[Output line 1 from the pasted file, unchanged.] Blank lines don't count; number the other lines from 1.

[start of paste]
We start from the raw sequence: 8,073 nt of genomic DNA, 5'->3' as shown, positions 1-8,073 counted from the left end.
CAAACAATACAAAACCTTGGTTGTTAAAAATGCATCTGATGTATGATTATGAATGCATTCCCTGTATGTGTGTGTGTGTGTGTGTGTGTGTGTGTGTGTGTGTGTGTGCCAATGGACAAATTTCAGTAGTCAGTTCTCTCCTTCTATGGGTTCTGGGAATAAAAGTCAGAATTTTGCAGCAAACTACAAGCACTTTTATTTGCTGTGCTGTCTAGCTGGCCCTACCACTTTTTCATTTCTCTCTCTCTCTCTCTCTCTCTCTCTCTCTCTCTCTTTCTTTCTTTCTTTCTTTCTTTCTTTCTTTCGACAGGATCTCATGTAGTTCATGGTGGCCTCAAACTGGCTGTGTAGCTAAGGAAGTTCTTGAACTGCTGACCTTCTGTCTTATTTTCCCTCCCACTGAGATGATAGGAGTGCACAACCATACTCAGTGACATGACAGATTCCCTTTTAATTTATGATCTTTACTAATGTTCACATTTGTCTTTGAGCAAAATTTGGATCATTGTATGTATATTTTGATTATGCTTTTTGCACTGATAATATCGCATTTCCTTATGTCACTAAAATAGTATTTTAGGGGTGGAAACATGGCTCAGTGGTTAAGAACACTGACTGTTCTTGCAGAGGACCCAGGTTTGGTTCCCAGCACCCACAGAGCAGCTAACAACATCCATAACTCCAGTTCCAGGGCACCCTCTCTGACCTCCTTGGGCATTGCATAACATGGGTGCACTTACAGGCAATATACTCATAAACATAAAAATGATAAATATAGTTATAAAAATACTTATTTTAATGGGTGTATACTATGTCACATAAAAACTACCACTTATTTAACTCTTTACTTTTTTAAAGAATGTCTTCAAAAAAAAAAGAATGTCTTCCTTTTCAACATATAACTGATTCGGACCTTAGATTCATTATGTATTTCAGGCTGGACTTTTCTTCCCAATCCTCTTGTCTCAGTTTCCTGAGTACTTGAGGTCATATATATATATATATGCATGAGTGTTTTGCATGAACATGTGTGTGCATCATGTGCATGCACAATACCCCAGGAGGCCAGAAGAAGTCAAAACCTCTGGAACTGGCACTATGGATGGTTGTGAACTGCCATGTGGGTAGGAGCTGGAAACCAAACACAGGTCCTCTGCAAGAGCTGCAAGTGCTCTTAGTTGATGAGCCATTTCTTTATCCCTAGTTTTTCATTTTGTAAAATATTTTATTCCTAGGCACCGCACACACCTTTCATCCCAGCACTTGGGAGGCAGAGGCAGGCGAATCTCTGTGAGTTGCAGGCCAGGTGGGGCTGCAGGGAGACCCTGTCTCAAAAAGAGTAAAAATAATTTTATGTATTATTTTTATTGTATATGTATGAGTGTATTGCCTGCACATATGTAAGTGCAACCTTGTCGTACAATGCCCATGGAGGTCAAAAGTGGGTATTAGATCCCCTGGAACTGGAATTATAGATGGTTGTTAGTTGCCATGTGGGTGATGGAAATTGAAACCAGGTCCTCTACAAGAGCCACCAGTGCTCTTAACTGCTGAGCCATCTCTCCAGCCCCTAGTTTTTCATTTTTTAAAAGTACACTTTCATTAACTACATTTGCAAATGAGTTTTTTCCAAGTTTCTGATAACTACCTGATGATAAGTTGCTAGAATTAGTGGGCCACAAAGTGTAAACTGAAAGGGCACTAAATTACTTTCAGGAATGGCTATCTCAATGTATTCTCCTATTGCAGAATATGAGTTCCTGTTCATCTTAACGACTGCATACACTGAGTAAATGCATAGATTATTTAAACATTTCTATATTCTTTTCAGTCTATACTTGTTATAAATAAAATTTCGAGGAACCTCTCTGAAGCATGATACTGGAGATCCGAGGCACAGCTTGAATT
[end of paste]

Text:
We start from the raw sequence: 8,073 nt of genomic DNA, 5'->3' as shown, positions 1-8,073 counted from the left end.